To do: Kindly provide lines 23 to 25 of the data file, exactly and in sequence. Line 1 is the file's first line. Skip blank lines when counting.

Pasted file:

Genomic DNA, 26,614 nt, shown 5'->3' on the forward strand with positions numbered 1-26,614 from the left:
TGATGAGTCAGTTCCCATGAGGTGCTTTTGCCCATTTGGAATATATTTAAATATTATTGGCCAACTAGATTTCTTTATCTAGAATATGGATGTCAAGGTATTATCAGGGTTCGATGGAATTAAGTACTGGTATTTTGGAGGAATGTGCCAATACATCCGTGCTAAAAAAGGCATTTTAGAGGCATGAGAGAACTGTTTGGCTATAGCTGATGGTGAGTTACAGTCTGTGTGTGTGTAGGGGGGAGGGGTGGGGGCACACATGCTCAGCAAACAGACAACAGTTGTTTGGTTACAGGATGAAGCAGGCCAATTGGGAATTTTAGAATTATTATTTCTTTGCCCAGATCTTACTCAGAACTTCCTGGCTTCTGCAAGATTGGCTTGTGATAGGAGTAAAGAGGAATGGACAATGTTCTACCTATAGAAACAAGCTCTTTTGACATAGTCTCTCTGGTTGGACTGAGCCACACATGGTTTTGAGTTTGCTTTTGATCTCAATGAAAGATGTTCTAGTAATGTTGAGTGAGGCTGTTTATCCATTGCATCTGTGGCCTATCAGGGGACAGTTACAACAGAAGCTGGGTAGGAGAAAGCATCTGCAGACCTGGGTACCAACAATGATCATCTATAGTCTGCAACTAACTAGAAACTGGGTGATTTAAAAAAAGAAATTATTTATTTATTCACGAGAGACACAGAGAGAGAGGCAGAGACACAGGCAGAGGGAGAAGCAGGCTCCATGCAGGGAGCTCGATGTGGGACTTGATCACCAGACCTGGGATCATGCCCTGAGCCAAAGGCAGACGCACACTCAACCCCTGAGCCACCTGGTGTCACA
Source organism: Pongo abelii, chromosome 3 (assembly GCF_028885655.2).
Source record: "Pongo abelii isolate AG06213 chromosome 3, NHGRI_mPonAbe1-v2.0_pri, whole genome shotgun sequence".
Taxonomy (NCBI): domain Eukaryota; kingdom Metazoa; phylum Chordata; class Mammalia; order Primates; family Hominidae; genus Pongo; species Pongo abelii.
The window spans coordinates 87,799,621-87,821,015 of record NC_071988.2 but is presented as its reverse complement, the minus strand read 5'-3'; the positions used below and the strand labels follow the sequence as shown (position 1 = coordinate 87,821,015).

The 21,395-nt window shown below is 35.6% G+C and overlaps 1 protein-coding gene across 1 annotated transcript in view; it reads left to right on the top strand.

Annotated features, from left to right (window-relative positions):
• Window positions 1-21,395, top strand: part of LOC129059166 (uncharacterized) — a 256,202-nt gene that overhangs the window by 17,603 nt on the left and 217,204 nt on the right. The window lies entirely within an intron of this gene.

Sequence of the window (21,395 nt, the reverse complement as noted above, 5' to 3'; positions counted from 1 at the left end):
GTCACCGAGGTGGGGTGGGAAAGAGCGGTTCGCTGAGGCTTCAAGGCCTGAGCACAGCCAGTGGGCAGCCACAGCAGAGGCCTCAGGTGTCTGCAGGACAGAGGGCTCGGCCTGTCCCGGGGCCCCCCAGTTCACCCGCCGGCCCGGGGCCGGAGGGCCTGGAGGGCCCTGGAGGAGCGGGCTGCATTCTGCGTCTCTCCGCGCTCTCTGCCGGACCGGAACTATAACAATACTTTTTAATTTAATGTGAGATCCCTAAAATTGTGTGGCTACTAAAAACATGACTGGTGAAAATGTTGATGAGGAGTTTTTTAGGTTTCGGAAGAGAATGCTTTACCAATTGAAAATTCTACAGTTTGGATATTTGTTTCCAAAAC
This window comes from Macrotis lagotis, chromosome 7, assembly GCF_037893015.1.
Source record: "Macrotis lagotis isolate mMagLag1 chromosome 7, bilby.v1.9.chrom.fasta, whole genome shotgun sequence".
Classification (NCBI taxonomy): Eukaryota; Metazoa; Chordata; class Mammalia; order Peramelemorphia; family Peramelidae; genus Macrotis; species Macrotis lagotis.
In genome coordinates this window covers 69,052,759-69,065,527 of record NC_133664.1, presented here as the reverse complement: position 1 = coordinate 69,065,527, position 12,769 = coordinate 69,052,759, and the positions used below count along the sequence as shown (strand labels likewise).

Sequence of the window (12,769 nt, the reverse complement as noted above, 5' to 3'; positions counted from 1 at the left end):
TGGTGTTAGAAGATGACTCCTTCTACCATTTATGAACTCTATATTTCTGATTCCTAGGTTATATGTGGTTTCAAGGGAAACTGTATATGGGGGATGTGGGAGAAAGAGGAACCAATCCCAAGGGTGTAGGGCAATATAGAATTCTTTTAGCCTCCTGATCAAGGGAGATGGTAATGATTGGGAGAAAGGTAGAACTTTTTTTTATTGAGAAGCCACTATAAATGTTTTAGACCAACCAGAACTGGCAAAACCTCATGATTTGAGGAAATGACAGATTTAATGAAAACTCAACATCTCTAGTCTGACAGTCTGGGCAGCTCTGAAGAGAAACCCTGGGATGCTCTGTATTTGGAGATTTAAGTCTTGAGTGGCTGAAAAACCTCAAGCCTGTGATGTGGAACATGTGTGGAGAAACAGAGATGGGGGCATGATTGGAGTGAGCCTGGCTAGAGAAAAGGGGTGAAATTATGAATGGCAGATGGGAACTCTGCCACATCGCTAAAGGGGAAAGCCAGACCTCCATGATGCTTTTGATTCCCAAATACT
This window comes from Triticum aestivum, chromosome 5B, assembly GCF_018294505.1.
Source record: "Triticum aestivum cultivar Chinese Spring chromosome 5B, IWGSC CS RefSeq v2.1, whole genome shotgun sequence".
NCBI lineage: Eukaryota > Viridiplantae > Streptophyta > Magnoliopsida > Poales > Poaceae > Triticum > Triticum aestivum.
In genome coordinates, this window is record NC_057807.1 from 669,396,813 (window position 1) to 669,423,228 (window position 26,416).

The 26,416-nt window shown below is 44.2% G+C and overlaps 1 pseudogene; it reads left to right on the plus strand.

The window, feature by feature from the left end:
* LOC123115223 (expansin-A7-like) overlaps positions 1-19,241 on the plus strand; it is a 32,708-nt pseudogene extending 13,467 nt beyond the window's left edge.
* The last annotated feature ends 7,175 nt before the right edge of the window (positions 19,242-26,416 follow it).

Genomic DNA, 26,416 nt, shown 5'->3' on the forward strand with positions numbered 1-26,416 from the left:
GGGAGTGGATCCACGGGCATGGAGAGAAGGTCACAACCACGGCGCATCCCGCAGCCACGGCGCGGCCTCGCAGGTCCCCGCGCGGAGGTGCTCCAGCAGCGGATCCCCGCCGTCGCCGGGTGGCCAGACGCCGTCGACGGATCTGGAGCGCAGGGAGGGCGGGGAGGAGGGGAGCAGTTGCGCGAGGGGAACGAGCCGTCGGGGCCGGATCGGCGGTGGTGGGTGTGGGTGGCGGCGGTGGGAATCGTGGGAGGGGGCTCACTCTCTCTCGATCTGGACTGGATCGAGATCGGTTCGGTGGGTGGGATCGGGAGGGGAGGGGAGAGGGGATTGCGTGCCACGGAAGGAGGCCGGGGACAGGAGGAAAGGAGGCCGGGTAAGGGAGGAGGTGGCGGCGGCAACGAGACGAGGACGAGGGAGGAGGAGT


The window, feature by feature from the left end:
* LOC123115223 (expansin-A7-like) overlaps positions 1-19,241 on the plus strand; it is a 32,708-nt pseudogene extending 13,467 nt beyond the window's left edge.
* The last annotated feature ends 7,175 nt before the right edge of the window (positions 19,242-26,416 follow it).